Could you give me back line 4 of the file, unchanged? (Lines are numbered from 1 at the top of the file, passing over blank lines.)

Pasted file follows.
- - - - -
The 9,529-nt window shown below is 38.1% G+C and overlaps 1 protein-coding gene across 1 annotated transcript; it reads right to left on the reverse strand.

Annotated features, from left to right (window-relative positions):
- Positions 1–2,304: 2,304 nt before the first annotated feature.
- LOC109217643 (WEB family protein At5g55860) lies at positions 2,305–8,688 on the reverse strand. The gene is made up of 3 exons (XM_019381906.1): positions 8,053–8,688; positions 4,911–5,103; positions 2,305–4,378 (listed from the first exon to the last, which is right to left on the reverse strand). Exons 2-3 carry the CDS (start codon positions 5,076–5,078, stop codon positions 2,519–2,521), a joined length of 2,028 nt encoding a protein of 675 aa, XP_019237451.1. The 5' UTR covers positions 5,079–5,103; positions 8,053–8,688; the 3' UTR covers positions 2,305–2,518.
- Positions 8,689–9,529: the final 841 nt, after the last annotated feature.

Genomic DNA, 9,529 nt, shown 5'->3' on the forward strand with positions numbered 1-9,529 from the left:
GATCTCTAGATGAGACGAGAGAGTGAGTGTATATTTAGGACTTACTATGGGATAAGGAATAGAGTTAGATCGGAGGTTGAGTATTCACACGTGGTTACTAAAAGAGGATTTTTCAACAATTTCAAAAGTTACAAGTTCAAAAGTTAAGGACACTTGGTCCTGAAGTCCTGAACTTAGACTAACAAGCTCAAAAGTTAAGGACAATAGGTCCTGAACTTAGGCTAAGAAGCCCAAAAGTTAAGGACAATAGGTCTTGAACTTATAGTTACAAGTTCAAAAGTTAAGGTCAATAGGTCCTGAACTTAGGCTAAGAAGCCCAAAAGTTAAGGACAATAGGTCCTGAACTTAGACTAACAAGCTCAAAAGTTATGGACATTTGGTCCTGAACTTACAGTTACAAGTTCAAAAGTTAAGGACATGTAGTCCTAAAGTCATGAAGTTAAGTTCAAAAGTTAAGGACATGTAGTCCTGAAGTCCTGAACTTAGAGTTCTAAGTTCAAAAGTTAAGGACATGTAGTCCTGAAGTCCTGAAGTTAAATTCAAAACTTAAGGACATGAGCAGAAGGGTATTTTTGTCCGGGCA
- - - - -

- LOC109217643 (WEB family protein At5g55860) lies at positions 2,305–8,688 on the reverse strand. The gene is made up of 3 exons (XM_019381906.1): positions 8,053–8,688; positions 4,911–5,103; positions 2,305–4,378 (listed from the first exon to the last, which is right to left on the reverse strand). Exons 2-3 carry the CDS (start codon positions 5,076–5,078, stop codon positions 2,519–2,521), a joined length of 2,028 nt encoding a protein of 675 aa, XP_019237451.1. The 5' UTR covers positions 5,079–5,103; positions 8,053–8,688; the 3' UTR covers positions 2,305–2,518.